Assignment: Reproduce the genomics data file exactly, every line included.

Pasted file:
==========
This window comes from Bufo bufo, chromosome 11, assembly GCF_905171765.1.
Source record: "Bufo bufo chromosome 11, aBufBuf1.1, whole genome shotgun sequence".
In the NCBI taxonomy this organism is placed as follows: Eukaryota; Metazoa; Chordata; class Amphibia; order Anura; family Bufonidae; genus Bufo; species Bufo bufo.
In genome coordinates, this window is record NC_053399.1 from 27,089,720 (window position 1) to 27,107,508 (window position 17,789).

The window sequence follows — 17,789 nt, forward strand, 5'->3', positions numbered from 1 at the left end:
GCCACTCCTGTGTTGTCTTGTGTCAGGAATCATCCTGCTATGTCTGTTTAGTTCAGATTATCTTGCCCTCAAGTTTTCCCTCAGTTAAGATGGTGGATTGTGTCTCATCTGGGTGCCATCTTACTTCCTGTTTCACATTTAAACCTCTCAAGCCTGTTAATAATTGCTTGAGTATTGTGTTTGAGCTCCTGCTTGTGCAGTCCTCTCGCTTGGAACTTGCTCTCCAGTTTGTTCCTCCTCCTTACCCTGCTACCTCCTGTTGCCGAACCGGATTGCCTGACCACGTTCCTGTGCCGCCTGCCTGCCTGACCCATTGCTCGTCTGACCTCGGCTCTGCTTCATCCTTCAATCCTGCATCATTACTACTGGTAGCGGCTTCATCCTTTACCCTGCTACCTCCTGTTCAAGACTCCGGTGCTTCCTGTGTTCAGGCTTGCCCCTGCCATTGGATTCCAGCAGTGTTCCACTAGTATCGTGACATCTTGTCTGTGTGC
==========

This window comes from Bufo bufo, chromosome 11, assembly GCF_905171765.1.
Source record: "Bufo bufo chromosome 11, aBufBuf1.1, whole genome shotgun sequence".
In the NCBI taxonomy this organism is placed as follows: Eukaryota; Metazoa; Chordata; class Amphibia; order Anura; family Bufonidae; genus Bufo; species Bufo bufo.
In genome coordinates, this window is record NC_053399.1 from 27,089,720 (window position 1) to 27,107,508 (window position 17,789).

The window sequence follows — 17,789 nt, forward strand, 5'->3', positions numbered from 1 at the left end:
GCCACTCCTGTGTTGTCTTGTGTCAGGAATCATCCTGCTATGTCTGTTTAGTTCAGATTATCTTGCCCTCAAGTTTTCCCTCAGTTAAGATGGTGGATTGTGTCTCATCTGGGTGCCATCTTACTTCCTGTTTCACATTTAAACCTCTCAAGCCTGTTAATAATTGCTTGAGTATTGTGTTTGAGCTCCTGCTTGTGCAGTCCTCTCGCTTGGAACTTGCTCTCCAGTTTGTTCCTCCTCCTTACCCTGCTACCTCCTGTTGCCGAACCGGATTGCCTGACCACGTTCCTGTGCCGCCTGCCTGCCTGACCCATTGCTCGTCTGACCTCGGCTCTGCTTCATCCTTCAATCCTGCATCATTACTACTGGTAGCGGCTTCATCCTTTACCCTGCTACCTCCTGTTCAAGACTCCGGTGCTTCCTGTGTTCAGGCTTGCCCCTGCCATTGGATTCCAGCAGTGTTCCACTAGTATCGTGACATCTTGTCTGTGTGC